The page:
In a skillet, brown your sausage fillings along with your chopped onion. Remove from the skillet and let cool.
In a bowl, combined your cooked sausage and onion, drained spinach, shredded cheese, parmesan cheese, stuffing mix and garlic until mixed evenly.
Pour this mixture into your pie shell.
In a small bowl crack and beat your eggs, whisk in the milk and half and half and nutmeg. Season with salt and pepper and pour it over top of your sausage mixture in the pie shell. Sprinkle the top with paprika and grated parmesan.
Place in the oven and cook for about 35 minutes or until quiche is set in middle.
Slice and serve with a green salad.

Monday, January 26, 2009

Perfect Filet Mignons

Last Tuesday my husband had ankle surgery. He's not only flat-footed but, ever since he was about 5-years-old, he's thought he was Spiderman. He won't ever admit that, but that's my theory. He spent his youth jumping off bridges (I'm not talking like make-shift bridges, I'm talking public road bridges...yeah he's that breed of crazy!). He also could easily be found jumping out of really tall trees and even jumping out the window of his third-story bedroom. He was a child with no fear and it stretched into his adulthood.

About a year and a half ago at 36 years of age, he jumped off the top of one of the public buses he services as a mechanic as part of a practical joke. As luck would have it, the joke ended up being on him. He landed on a 5-inch thick power cord, twisted his ankle and chipped a bone in his joint. He whined and griped about the pain for about a year and then finally took my advice and went to the doctor. Surgery was the only remedy, so last week he went under the knife. Since then, he's been a permanent fixture on our couch, his ankle encased in a bulky cast. So as part of my marriage commitment to be a good wife in sickness and in health, I've spent the last few days making some of his favorite meals, the first of which are these Perfect Filet Mignons. I guess you could say the oxycodone and visteral are what's taking away my husband's residual surgery pain, but I say it's my fabulous home cooking. Hey, a girl can have her illusions.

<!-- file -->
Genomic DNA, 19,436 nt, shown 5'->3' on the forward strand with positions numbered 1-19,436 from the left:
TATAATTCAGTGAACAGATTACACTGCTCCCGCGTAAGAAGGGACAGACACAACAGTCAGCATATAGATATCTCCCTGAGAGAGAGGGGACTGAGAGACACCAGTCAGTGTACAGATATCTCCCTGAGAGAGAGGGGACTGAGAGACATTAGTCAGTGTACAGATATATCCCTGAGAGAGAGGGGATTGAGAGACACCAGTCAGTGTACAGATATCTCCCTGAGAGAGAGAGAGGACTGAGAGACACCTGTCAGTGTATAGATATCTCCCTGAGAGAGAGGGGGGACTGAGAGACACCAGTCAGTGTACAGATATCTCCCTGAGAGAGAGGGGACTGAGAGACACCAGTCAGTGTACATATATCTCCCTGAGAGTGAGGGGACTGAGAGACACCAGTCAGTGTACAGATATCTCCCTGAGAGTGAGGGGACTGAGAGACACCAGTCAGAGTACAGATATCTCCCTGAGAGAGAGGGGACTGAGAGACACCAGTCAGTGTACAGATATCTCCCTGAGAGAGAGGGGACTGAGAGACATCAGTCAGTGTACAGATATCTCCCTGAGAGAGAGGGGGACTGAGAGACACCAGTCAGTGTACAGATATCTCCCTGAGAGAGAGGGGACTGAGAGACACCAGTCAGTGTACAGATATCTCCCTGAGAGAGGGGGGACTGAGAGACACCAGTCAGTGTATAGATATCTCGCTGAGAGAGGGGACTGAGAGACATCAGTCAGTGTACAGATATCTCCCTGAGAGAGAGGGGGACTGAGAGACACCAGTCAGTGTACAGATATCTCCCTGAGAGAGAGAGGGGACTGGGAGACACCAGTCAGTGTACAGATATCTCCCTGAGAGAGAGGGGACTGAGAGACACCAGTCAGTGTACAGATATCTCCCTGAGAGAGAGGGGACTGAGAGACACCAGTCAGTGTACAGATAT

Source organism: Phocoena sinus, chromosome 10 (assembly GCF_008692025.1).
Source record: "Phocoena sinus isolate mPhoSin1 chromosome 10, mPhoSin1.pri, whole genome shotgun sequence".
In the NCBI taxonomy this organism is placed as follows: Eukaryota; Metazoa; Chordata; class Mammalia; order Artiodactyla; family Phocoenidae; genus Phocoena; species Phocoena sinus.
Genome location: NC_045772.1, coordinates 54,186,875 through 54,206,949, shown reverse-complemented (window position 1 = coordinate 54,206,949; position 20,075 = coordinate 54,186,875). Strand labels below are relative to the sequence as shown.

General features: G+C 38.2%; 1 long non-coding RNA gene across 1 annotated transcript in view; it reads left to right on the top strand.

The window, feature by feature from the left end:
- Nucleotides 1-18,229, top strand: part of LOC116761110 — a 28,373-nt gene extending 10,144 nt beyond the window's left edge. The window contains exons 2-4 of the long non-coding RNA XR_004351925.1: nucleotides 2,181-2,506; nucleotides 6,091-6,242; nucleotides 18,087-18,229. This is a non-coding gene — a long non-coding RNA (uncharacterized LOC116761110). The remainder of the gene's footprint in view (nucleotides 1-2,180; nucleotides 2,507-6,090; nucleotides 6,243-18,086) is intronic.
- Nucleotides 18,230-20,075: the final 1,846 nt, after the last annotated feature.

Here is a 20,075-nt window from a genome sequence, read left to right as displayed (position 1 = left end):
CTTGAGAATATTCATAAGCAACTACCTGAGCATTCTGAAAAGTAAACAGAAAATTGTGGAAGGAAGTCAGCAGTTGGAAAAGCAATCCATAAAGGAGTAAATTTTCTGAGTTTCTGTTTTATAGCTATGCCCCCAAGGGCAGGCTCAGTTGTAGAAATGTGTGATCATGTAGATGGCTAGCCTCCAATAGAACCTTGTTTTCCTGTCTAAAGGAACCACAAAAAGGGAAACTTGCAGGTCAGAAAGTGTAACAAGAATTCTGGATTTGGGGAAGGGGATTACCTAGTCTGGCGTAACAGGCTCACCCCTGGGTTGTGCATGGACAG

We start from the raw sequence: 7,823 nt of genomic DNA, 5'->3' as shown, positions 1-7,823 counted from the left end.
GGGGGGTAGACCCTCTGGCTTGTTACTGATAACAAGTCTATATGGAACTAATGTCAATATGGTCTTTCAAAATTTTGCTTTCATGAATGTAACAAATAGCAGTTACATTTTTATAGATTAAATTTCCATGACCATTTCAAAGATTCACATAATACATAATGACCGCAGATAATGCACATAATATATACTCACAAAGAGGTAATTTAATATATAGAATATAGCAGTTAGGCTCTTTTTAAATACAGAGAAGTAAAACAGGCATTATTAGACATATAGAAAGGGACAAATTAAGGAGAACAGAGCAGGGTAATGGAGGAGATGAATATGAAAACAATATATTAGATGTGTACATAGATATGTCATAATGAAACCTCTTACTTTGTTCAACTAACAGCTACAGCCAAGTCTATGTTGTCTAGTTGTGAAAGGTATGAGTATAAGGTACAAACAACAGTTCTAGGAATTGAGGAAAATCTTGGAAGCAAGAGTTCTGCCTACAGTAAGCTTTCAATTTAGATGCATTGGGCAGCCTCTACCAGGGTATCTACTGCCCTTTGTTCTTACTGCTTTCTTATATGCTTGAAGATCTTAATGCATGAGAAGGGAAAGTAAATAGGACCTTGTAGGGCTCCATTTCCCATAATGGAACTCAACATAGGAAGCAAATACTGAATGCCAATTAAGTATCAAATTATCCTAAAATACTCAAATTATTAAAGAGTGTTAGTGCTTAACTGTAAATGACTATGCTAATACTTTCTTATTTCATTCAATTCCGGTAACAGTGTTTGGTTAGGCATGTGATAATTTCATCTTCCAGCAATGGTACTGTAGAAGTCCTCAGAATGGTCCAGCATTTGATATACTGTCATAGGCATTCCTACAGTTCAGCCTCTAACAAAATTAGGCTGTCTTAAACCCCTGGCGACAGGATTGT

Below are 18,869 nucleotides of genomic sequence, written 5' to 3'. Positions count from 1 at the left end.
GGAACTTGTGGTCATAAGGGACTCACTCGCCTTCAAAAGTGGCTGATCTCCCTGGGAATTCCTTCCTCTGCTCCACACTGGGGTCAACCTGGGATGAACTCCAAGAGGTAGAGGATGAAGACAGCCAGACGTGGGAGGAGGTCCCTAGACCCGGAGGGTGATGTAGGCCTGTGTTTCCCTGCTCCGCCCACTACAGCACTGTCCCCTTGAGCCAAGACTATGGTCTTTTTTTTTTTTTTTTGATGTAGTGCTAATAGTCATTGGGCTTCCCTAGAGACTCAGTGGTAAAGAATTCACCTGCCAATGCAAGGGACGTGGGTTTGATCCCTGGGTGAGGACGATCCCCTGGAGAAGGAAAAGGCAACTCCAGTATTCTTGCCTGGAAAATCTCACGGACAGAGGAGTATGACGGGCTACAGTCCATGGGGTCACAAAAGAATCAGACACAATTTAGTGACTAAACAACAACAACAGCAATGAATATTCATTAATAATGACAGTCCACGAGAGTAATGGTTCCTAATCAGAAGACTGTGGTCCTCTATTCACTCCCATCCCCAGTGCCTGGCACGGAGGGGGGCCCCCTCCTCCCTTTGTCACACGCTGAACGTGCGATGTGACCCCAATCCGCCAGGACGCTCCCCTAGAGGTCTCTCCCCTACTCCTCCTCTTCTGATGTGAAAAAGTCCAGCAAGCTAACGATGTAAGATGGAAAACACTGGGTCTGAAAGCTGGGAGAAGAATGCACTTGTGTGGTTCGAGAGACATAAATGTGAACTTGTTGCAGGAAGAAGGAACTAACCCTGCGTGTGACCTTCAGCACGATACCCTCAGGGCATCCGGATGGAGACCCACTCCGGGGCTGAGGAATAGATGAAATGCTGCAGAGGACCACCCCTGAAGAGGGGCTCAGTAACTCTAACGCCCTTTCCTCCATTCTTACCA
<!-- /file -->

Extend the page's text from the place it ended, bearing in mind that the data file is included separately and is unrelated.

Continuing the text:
Perfect Filet Mignons
source: Me and everyone else who has ever made a steak (honestly...come on! I'm not trying to claim trademark on a well-grilled steak but nor can I attribute it to one person.)
2 fillet mignons (I found that Trader Joe's has some of the best fillets available in a supermarket)
freshly ground black pepper
seal salt
olive oil
1 package of sliced mushrooms
2 tablespoons butter
a small half handful of chopped sage leaves
1/4 cup crumbled blue cheese or gorgonzola

Rinse and pat dry your fillets - the drier the better. Season each fillet with salt and pepper on each side. Place a grill pan, like my beloved Mario Batali flame red pan, over your burners. Turn the burners to medium heat and let the grill pan get HOOOOOOT! Brush it with plenty of olive oil. Once smokin', Throw in your fillets.
Cook for 3 to 5 minutes on each side depending on desired doneness.
Once done, remove from pan.
Top each fillet with half of the crumbled blue cheese.
Meanwhile, in a small skillet melt the two tablespoons of butter and add your sliced mushrooms and chopped sage leaves. Saute until the mushrooms are tender. Spoon over your fillets.
Serve and enjoy.
That's one beautiful steak! Makes a man forget his hurtin' ankle pain :)

Sunday, January 25, 2009

Barefoot Bloggers: Easy Sticky Buns

I made these on Sunday morning and was really looking forward to them. I saw Ina make them on Good Morning America and they looked so simple and delicious. Since I'm not too keen on baking, I loved that you could get an ooey, gooey, nutty sticky bun without going through the hassle of making dough. These were definitely true to their name "easy" sticky buns, however I did have some issues with Ina's oven temp and cooking time.